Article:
The most logical time to put in a firm foundation is as early as possible and that theory served St Eunan’s well as they defeated Roslea Shamrocks in the Ulster club championship quarter-final yesterday.
The Letterkenny side – playing their seventh championship match in as many weeks – hit the ground running against the Fermanagh champions.
As has become the norm with the team managed by Maxi Curran, their patient approach was the key to the 1-9 to 0-6 victory.
At half-time, those sturdy foundations meant a 1-5 to 0-0 lead.
“It’s a situation we haven’t had to deal with since the group match against Naomh Muire [when St Eunan’s won 1-21 to 1-5] when we were well in the ascendancy at half-time,” Curran said.
“Maybe in the back of their minds they felt that they were comfortable and it was a case of holding what we had.
“That wasn’t what we asked them to do - we asked them to go and attack the second half with the same vigour they did in the first.”
Still, with a lot of field miles clocked up since the ball was thrown in for the Donegal SFC at Connolloy Park in Malin on the last Sunday in September, St Eunan’s are as far in the provincial championship as they have ever been.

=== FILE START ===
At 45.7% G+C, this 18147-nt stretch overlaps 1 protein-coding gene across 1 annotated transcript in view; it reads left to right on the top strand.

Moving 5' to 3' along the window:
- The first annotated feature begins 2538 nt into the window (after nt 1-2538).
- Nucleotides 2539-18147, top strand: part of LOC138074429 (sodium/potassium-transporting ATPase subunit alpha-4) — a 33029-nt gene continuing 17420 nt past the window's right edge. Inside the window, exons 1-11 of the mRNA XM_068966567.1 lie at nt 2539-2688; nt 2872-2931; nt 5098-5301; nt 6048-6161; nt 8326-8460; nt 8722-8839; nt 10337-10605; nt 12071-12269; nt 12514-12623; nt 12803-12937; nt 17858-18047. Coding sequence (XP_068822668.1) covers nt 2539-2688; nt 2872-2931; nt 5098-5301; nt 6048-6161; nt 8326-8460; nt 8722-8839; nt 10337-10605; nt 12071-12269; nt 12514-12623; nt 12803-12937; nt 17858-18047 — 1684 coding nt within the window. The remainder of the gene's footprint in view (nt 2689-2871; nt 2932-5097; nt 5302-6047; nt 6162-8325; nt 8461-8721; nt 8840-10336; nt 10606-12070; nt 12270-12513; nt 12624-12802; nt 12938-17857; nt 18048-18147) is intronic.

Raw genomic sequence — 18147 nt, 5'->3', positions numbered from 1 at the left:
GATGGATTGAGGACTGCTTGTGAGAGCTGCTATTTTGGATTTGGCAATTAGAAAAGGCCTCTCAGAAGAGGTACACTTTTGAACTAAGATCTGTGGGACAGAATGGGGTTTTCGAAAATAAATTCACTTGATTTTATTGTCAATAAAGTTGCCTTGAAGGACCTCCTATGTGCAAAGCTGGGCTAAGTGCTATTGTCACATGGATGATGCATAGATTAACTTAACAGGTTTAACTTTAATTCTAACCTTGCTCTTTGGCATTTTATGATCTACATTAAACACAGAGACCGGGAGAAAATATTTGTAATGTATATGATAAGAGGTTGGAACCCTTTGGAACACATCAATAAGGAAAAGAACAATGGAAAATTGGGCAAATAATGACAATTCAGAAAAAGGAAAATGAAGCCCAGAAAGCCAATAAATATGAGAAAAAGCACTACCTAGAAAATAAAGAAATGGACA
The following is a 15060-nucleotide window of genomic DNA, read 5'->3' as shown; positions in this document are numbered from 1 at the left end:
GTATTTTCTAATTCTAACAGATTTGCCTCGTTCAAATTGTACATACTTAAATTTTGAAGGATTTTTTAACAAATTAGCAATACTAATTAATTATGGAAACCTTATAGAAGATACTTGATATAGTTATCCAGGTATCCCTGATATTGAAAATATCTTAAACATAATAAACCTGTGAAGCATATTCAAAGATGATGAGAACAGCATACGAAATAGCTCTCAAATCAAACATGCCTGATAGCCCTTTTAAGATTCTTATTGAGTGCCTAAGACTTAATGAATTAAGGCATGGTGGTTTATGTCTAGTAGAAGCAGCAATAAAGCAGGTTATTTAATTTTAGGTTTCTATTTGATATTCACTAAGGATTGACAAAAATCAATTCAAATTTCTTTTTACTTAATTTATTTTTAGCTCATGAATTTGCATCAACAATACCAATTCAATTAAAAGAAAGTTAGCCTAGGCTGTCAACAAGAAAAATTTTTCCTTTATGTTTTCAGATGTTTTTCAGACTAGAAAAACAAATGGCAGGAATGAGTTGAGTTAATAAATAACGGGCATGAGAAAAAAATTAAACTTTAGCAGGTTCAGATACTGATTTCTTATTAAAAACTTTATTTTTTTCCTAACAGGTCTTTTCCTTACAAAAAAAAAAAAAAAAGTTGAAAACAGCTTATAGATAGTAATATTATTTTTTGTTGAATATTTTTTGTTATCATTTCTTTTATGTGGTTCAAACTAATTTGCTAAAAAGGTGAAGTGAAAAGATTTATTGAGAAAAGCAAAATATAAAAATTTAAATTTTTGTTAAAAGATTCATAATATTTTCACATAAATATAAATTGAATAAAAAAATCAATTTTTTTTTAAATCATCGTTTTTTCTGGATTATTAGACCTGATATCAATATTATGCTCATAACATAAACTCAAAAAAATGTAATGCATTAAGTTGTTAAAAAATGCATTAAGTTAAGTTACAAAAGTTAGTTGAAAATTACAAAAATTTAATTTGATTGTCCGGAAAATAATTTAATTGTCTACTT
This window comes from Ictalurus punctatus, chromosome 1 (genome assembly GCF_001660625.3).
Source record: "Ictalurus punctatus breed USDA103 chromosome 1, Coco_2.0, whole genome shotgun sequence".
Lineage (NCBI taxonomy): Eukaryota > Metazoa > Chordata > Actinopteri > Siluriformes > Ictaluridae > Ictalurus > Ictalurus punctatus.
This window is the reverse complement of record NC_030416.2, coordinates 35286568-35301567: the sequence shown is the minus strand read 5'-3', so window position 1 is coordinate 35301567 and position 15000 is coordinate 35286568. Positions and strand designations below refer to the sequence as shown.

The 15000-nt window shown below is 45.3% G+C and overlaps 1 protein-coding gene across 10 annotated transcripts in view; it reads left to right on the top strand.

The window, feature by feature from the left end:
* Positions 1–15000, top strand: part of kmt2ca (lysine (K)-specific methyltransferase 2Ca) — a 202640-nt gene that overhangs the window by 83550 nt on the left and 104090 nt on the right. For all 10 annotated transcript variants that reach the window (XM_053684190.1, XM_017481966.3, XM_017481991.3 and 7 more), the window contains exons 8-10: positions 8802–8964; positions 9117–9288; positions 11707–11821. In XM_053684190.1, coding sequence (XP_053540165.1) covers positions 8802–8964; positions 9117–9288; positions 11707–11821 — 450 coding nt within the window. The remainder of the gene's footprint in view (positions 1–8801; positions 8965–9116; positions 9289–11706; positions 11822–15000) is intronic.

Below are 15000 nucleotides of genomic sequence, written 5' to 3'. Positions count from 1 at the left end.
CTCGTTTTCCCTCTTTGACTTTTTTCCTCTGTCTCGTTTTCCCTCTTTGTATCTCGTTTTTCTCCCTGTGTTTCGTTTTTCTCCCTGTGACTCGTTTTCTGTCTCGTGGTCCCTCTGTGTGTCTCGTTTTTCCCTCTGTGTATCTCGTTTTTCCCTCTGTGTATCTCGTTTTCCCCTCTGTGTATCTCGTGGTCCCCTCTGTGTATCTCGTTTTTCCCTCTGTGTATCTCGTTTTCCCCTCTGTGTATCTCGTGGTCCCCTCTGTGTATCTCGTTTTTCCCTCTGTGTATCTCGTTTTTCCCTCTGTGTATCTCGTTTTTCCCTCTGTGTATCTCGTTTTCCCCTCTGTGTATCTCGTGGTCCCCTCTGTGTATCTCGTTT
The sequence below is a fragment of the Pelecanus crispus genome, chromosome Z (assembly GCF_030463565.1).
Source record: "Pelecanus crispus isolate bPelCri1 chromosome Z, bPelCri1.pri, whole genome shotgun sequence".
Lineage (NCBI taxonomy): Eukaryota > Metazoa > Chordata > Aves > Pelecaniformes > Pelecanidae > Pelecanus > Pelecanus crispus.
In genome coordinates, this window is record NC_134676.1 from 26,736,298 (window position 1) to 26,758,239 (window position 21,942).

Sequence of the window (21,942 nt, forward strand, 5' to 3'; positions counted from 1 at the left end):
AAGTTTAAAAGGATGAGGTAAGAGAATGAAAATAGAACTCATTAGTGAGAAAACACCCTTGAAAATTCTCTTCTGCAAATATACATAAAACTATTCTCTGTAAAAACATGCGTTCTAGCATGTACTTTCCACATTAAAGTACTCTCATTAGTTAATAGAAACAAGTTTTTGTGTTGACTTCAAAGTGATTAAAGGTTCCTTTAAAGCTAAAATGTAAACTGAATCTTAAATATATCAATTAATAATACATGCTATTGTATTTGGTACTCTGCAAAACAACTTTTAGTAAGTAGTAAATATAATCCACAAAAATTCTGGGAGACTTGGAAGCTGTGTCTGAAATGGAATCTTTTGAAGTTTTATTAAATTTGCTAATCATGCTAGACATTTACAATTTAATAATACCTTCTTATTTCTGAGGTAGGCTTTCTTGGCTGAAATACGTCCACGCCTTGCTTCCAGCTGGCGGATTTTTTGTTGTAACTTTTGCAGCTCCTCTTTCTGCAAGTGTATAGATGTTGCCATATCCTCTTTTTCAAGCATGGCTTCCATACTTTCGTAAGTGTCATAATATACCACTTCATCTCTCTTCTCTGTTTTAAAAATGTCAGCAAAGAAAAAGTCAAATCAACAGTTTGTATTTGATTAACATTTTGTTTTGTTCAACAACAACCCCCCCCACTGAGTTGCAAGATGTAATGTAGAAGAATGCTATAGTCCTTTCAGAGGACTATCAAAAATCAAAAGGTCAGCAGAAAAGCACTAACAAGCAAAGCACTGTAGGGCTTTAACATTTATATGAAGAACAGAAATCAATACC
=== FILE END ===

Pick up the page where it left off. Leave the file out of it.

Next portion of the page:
Only in 1968 and 2008 have they made the last four in Ulster so next Sunday’s clash with St Enda’s from Omagh at Celtic Park will offer the club the chance to swim in uncharted waters.
Roslea were kept scoreless from play for 56 minutes and managed just the two points that weren’t from placed balls.
“This was game seven on the bounce and it was very tough physically as well as mentally,” Curran added.
“It’s hard to come down from winning a county title and get ready for another challenge straight away. Now, they have to do that again this week.
“That will take a toll at some stage. You can’t but be impressed by the way that they have conducted themselves and carried themselves.”
Despite their defensive solidity, St Eunan’s aren’t a team who are set up to smother others.
“They’re enjoyable to watch, they’re brave and they’re not afraid to have a go,” Curran said of his team.
“They’re not sitting back waiting on the other team to come onto them.
“Omagh were here today and watched us and they were at the county final last week too. They will be better prepared for us than we are for them. Momentum is a big factor. It’s crucial to have that. It would be nice to have a bit of time to prepare for the opposition.
“You’re doing it at the last minute and you back is to the wall. We haven’t had a chance to see Omagh in the flesh, which is a big drawback. Momentum is key and it’s a great thing to have on your side.”